Outgrowing Inflation II

Rod Oram has had another crack at explaining why he thinks higher output will lead to lower inflation. His argument is, that higher output can help us reduce housing, labour, and business capacity constraints which are dogging the economy.

The first point seems to be his main one, that there are too few houses and so building more houses will reduce house prices . He has a point here, but not a strict point about inflation. House prices rising doesn’t mean inflation, it means that there has been an increase in the price of houses relative to other goods. However, house prices increases can drive inflation by making people feel wealthy, and thereby increasing their rate of general consumption. As a result, all that matters is the rate of growth (return) in house prices, which is driven by short-run demand factors (as supply takes time to adjust).

Now, growth won’t help increase house construction enough to drive house prices down, the constraints holding up house prices are structural. Councils refusing infill, the difficulty of getting consents to build property, these are the reasons that house construction activity has been sub-par. As a result, its not a matter of keeping interest rates low, it is more a matter of regulatory constraints.

His second point is that we need to increase labour skill training and capital to increase output. Yes that would increase output, however it is not current growth that drives investment, it is the expectation of future growth. As a result, the current goal of monetary policy of stabilising prices is the best way of driving efficient long-run investment (by reducing uncertainty).

The third point is that businesses need to innovate. Again this is a business decision, government policy is not trying to stifle innovation and so this doesn’t do anything to defend the idea that keeping interest rates down will reduce inflation.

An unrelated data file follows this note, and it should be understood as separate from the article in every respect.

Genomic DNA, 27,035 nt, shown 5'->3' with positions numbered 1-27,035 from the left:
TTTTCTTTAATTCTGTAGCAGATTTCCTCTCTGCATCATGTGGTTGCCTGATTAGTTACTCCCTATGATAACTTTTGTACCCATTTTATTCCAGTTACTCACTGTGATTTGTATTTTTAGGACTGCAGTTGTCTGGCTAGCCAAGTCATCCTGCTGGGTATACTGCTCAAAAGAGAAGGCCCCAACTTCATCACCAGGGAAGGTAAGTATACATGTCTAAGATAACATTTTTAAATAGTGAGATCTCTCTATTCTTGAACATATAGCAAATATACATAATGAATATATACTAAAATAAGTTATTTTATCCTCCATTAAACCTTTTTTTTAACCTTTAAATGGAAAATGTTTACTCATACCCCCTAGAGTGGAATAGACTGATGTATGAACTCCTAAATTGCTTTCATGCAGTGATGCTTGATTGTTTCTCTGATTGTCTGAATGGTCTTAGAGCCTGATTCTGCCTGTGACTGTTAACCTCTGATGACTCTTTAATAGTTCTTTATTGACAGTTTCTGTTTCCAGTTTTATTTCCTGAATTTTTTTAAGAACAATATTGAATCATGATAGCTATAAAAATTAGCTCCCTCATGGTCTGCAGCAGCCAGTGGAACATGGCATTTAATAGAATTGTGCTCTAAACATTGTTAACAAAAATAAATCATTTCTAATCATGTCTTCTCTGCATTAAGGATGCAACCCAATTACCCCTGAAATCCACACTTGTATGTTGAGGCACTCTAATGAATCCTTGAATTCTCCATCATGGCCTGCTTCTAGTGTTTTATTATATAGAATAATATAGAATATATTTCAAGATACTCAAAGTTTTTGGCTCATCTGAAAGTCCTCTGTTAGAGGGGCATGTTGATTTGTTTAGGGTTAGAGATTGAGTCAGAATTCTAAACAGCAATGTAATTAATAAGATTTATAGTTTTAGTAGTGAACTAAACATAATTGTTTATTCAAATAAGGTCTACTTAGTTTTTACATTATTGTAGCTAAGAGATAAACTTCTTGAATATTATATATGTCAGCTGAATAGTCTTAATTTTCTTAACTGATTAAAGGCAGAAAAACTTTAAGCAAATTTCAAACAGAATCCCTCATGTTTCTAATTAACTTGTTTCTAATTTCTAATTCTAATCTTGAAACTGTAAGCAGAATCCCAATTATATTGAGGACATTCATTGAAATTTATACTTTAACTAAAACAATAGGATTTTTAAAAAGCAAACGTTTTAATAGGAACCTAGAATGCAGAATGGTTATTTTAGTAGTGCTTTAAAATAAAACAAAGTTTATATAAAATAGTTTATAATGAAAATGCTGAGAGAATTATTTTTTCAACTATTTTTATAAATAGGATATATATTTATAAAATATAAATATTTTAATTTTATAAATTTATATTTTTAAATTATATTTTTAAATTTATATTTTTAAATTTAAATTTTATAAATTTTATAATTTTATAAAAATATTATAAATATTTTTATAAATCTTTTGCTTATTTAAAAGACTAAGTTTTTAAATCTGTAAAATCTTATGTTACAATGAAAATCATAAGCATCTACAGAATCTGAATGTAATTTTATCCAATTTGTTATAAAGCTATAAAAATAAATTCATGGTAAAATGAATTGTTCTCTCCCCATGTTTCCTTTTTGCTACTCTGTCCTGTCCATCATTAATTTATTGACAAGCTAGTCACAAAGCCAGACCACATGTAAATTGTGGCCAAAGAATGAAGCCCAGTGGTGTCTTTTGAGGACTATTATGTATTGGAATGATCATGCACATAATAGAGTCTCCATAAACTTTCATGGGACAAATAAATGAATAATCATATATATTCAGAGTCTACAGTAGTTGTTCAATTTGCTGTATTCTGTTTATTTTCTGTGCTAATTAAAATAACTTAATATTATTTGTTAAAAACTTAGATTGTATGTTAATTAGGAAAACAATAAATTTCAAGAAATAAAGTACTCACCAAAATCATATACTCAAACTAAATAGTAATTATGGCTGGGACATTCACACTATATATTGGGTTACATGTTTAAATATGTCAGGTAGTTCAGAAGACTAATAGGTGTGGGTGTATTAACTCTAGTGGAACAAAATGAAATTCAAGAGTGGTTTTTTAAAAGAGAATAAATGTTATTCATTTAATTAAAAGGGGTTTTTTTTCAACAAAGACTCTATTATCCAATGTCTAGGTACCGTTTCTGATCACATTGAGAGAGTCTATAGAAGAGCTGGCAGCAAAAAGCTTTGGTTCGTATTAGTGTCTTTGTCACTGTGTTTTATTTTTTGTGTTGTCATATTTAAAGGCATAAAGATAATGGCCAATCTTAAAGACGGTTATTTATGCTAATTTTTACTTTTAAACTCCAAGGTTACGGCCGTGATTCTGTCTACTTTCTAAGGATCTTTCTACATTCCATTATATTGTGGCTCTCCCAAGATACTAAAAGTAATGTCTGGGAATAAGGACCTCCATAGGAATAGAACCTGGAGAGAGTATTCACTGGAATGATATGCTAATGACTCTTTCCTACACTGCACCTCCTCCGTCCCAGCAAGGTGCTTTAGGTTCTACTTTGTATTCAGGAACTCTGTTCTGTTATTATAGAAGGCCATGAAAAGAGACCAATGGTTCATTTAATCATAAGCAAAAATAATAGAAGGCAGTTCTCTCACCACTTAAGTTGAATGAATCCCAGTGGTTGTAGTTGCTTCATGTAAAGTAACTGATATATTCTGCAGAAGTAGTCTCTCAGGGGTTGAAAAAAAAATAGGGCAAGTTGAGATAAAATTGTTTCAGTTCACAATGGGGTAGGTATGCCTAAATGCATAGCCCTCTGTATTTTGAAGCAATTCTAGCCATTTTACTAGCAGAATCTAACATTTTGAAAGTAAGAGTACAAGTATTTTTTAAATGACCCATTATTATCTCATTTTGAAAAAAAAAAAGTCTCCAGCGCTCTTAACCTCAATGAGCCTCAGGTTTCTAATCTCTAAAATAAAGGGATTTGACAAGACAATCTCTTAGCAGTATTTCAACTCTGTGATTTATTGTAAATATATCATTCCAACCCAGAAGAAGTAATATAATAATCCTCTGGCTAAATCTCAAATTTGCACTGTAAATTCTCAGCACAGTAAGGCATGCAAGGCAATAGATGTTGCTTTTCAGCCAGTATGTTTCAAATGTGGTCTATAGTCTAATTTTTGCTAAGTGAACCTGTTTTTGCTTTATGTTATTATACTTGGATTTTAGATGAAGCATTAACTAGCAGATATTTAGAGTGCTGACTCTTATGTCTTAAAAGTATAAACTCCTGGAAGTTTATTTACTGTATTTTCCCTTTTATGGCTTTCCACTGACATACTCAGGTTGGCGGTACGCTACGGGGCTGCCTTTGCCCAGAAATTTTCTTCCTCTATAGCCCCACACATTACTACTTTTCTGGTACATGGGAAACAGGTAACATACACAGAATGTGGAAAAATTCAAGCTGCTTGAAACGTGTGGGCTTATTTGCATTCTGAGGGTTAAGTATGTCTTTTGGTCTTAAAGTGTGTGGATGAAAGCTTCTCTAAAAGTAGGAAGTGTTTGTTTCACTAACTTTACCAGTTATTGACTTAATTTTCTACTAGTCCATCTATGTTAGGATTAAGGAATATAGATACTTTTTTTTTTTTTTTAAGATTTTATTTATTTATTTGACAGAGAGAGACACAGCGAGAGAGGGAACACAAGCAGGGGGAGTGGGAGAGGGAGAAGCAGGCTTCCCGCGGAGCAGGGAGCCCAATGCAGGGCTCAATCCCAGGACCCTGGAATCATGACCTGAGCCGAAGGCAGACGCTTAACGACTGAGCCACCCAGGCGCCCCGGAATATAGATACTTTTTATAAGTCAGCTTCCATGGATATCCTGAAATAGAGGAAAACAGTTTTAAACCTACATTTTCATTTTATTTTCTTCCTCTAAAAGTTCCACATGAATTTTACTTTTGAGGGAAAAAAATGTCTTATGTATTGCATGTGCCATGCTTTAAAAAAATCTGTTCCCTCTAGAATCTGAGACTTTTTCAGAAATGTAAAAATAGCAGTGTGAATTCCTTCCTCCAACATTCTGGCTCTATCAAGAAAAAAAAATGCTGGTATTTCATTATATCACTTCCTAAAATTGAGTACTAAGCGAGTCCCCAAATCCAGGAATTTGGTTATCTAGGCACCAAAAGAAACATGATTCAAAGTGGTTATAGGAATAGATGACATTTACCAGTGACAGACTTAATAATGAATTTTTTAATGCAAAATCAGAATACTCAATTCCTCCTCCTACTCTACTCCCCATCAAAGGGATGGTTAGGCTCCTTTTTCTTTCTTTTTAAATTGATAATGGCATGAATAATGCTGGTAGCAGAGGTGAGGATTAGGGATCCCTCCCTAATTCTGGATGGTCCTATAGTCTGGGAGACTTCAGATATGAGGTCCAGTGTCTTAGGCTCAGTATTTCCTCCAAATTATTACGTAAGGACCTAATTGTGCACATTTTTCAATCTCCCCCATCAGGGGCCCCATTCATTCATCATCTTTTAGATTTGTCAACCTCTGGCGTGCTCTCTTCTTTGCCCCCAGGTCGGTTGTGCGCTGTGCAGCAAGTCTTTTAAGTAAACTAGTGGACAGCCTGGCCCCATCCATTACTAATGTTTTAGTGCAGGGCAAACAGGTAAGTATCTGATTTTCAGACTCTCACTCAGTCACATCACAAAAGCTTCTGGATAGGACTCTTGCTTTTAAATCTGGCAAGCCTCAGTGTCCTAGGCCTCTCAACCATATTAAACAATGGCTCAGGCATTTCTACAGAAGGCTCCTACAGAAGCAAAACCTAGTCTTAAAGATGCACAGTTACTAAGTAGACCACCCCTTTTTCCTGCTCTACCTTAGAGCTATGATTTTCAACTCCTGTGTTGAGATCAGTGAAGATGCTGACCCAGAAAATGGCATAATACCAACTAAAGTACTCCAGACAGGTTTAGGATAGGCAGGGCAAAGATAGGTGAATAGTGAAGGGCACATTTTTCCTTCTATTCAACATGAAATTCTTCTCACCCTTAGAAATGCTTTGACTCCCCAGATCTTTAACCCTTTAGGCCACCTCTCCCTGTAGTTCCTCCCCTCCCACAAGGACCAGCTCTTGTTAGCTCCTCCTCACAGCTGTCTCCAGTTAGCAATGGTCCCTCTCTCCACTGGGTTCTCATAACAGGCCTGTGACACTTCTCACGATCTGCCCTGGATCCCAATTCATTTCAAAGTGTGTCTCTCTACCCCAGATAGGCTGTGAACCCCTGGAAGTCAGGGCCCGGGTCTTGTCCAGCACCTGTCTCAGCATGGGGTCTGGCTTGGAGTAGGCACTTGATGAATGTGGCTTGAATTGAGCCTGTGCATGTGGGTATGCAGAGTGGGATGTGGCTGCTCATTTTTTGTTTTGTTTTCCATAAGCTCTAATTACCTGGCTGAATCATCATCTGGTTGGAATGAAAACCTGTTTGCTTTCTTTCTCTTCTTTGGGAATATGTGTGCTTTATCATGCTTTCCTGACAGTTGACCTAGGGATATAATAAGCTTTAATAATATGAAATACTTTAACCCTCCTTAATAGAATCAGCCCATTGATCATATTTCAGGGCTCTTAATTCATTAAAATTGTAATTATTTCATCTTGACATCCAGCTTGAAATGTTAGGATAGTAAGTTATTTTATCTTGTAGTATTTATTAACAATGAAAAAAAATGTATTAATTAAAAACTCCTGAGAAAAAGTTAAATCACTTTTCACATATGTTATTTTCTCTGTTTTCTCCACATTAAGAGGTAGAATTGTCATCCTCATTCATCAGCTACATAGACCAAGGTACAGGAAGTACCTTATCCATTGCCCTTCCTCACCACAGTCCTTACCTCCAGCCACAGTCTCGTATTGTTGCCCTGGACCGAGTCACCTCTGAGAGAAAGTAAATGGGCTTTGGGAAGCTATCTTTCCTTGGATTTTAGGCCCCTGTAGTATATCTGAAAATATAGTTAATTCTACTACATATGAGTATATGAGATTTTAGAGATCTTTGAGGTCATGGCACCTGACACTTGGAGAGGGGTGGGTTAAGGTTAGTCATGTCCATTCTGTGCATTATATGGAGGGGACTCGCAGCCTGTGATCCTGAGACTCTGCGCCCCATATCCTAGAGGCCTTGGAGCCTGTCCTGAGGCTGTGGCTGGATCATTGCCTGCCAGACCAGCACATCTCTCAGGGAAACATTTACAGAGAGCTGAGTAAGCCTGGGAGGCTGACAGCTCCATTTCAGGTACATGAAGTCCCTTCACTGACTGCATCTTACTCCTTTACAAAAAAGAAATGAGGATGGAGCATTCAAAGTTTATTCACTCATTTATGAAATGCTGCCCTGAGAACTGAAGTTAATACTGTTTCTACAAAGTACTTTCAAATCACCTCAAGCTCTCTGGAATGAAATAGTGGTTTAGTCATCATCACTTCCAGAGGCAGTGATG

Ultimately, I think in this second article he switched tack slightly, and discussed situations where we could grow, rather than attacking monetary policy as he did in the first article, which we wrote about. However, I don’t believe that he has shown that all things constant higher growth leads to lower unemployment, all he has done is changed some of the parameters (making people more productive etc).

  • David Baigent

    Can anyone explain (in simple terms) what the failure of the Government Bond Tender Number 243 means to NZ inflation.?

  • Matt Nolan

    Did Tender 243 fail, I didn’t realise. I noticed that the 10 years bonds didn’t get sold, is that what you mean by it failing?

    The purpose of bond sales is to take money out of the economy. In a sense you are making people save instead of spend. So if $100m worth of bonds are not purchased that $100m is still being used for consumption, being invested in an alternative savings scheme or a mix of both. As a result, inflationary pressures will be higher than if the bond had succeeded, however I don’t think it will have that much impact.

    Long term bonds are having a hard time at the moment as there is a general lack of liquidity. Although government offers a practically riskless asset, Tender 243 was offering three times the volume of bonds than are usually offered, and there just wasn’t enough liquidity out there to suck them up.

  • David Baigent

    Thanks db

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